The Thompson Gallery is pleased to announce:
Art New England's review of the Fran Forman—ReCollections exhibition.
To see the review as it appears in the magazine or to download the review, please follow the below link:Fran Forman Review
ART NEW ENGLAND
REVIEWS : Massachusetts
FRAN FORMAN: RECOLLECTIONS
Thompson Gallery, Cambridge School of Weston · Weston, MA • thompsongallery. csw. org · December 10-March 19, 2011
Fran Forman is a surrealist photographer who uses the latest computer technology to create digital collages of fantasy, dreams, and memory. She combines past and present in eerie configurations of dark psychological mysteries.
In Letting Go, an open window in San Gimignano supplies the frame for the image of a girl holding a broken egg while two doves fly away from her. The artist creates a fantasy world while simultaneously referring to her experience with her own daughters, releasing them to the real world outside the sheltered portal. The image speaks of freedom, but also of loss. Forman's photo collages exhibit a painterly texture with subtle manifestations of color. Often the nineteenth- and twenty-first centuries meet in appropriated tintype or carte de visite images juxtaposed against contemporary landscapes or interiors. Her models range from an Italian portal to ornithological representations. Recurring images of birds and boats signify journeys, partings, and reunions.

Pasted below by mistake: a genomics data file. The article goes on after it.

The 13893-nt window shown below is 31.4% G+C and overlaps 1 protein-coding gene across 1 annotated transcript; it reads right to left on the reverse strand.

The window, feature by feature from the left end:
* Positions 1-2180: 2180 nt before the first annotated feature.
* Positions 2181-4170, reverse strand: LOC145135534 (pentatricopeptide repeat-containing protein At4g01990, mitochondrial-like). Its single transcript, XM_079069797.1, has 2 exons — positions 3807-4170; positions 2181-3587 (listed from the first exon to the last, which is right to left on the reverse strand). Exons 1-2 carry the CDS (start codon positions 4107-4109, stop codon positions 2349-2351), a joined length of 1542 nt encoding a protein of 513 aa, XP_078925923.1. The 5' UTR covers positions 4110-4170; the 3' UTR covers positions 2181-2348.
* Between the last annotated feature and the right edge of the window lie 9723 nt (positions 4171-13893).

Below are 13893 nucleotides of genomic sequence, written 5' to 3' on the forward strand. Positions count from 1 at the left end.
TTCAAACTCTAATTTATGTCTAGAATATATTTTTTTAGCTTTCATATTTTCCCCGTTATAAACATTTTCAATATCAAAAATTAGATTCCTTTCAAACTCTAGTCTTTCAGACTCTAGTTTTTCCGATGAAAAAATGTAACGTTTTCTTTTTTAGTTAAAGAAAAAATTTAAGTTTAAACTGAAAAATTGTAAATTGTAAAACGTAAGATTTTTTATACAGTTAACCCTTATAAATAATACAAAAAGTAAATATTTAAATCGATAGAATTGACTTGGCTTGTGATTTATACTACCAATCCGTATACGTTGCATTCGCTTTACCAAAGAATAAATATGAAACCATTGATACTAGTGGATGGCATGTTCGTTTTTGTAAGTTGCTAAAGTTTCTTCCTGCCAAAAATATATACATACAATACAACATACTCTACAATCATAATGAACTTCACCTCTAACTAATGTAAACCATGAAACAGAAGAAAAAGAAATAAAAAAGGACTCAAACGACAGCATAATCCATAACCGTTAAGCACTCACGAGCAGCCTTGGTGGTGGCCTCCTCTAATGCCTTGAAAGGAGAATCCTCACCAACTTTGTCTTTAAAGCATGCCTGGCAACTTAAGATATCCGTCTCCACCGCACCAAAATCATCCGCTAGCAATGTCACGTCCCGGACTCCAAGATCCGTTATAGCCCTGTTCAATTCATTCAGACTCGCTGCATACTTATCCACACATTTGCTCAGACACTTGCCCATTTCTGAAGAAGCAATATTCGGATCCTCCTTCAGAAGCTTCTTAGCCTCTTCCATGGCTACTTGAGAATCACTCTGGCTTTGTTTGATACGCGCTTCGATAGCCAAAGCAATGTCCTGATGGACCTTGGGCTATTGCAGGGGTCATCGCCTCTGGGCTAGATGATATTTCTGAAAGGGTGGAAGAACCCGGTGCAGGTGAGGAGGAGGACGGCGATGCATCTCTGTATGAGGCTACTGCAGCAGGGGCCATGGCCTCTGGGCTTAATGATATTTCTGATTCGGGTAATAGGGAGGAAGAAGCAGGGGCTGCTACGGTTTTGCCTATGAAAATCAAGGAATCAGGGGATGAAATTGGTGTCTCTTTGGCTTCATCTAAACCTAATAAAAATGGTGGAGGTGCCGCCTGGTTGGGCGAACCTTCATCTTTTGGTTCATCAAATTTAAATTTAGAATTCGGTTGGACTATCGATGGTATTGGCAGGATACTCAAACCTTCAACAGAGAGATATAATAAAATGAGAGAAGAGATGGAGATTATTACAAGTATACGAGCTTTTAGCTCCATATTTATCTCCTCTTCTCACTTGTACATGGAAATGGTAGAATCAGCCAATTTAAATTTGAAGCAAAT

In The Secret Gift, a young woman in a nineteenth-century ruffled dress hides her eyes while a boy from the same period holds a gift with outstretched hands. In both figures the arms and hands of a model have been added to the tintype figures while the background contains trees with a sepia tonality, again suggesting past techniques.
Another nostalgic image occurs in Over Truro's Pond in which an antique photograph of a young boy wearing butterfly wings hovers over a pond, where his image is palely reflected in the foreground's golden water. There is a sense that this boy is trying out his wings, becoming an individual with its associated loneliness and singularity. The naturalist landscape is exquisitely rendered, melding the imaginary with the real.
One of the most haunting photo collages, At the Edge of the Pond, combines tintypes of an African-American family. The dignity and formality of former slaves is compelling and memorable.
This is a photographer in whose work past and present, fantasy and reality, creates an extraordinary world where modern digital techniques transform emotion, memory, and nostalgia into an impressive oeuvre.
January/February 2011 ART NEW ENGLAND p. 55